Biological control of WBC promising
However, Mike Hoffmann, Ph.D., a researcher at Cornell University, found that a few species of moth, including the western bean cutworm, are susceptible in the laboratory and asked Bradshaw about testing the wasp’s effect on cutworms.
Trichogramma ostrinae lay eggs inside western bean cutworm eggs that have been deposited in sacs on field crops. Their larva develop inside and feed on the contents of the egg. If the host egg is large enough, it may even support the development of more than one trichogramma.
UNL Panhandle REC Adds Research for Dry Bean and Corn
The Scottsbluff project was carried out in 2011 by Fernanda Pelegrinotti, an intern from Brazil (UNESP, Universidade Estadual Paulista), under Bradshaw’s supervision. Cages were set up around corn and dry bean plots at two separate locations at the Panhandle Research and Extension Center at Scottsbluff. Four of the cages (two on corn and two on beans) were infested with both female western bean cutworm moths and parasitoids. Another two cages were infested with moths, but no parasitoids, as controls. After about 10 days of exposure, the western bean cutworm egg masses were evaluated.
Pelegrinotti found that the wasp will parasitize western bean cutworm, and in fact the parasitism rate was higher in dry beans than in corn. In addition, some of the cutworm eggs were victims of other mortality factors. The conclusion is that an augmentative release could significantly increase the mortality rate of western bean cutworm in dry beans, Bradshaw said.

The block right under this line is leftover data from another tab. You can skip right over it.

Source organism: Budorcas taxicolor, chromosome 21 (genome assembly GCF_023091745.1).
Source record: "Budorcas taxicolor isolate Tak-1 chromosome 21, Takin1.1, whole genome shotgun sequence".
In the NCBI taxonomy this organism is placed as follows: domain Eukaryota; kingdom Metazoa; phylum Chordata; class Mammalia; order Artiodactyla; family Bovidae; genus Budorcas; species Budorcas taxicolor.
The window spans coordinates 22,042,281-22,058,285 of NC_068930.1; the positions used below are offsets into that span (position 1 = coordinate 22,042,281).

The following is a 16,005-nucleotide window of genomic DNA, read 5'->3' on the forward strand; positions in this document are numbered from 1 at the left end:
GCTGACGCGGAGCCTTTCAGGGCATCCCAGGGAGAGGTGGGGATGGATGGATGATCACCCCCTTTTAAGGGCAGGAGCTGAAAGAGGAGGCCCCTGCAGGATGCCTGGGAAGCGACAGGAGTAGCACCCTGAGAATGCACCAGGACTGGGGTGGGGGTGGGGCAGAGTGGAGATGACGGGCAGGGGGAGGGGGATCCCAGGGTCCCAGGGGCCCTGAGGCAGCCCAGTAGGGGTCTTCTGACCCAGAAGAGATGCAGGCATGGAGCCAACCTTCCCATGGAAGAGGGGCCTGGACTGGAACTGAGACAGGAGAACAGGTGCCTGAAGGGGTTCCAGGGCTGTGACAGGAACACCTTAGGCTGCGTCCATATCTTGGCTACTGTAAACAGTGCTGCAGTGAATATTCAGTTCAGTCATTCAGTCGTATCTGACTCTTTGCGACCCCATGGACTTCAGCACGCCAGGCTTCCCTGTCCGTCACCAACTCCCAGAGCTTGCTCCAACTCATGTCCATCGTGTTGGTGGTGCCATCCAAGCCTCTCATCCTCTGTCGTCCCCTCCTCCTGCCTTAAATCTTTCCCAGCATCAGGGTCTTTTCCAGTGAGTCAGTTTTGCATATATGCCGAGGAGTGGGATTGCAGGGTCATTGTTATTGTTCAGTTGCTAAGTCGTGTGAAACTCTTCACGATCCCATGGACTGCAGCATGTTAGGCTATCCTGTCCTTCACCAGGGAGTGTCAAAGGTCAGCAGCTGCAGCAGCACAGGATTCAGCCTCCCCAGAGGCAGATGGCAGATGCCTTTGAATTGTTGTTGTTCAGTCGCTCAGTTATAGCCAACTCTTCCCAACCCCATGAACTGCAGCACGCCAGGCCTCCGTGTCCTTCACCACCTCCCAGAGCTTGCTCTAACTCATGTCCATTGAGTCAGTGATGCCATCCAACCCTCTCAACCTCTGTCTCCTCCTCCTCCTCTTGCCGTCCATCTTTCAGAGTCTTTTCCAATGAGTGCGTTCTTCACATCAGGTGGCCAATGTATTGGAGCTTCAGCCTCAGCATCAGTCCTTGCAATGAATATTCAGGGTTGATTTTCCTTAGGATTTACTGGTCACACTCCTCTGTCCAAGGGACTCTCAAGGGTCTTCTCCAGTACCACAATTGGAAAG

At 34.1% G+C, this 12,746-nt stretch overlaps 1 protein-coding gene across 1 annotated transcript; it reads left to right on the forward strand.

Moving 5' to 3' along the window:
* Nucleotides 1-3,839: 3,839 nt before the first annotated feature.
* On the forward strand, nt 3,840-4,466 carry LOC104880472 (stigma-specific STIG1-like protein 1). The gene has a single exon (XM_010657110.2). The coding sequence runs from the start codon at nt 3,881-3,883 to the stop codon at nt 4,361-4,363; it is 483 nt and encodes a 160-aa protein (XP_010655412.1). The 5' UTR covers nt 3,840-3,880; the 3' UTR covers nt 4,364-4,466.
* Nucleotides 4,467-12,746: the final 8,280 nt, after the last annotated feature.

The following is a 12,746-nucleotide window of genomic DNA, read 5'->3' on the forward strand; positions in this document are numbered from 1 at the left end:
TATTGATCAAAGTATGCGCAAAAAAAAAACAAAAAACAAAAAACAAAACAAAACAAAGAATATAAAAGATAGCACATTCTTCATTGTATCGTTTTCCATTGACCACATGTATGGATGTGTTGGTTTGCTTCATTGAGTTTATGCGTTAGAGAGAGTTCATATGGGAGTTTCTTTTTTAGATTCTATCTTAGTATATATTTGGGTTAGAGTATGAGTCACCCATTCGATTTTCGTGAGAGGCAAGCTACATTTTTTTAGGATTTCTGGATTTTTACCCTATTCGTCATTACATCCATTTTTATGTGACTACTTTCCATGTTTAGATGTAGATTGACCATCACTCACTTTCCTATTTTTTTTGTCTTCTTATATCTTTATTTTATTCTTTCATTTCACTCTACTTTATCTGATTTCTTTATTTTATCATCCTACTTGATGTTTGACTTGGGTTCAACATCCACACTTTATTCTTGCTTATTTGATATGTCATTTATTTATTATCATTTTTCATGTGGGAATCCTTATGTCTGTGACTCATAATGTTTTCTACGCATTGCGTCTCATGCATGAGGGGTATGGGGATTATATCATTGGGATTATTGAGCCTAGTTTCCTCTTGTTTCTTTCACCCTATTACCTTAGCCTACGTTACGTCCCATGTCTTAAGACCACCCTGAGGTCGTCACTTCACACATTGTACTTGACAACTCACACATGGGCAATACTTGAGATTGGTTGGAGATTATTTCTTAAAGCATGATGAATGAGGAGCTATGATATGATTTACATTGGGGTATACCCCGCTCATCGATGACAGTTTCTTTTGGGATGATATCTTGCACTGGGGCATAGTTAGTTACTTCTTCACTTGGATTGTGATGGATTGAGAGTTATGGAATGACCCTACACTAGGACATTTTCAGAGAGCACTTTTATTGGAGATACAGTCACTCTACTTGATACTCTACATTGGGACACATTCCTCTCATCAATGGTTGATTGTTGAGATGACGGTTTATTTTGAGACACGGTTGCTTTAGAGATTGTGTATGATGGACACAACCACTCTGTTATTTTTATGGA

Bradshaw said research conducted in eastern sweet corn fields on European corn borers showed that the parasitoids worked well as part of an integrated pest management (IPM) strategy in combination with chemicals.The overlaid insecticide did not kill off the trichogramma wasps.
Parasitized eggs also are noticeably darker than non-parasitized, so a field scout would be able to distinguish between the two and, in the future may be able to make a recommendation for treatment based on the rate of parasitism, he said.
Further Research Needed
The next step depends on money. So far, funding has not been secured to continue research, but there are more opportunities to present the project to funding agencies, he said.
Bradshaw said there are a lot of questions to answer: How does this treatment work in upright bean plants compared to viney? How large is the effective area of control — how far the parasitoids would spread from the release point? How long does it take for parasitoid eggs to emerge from cutworm eggs after they’ve been laid into the eggs, and how does that match up with the cutworm life cycle?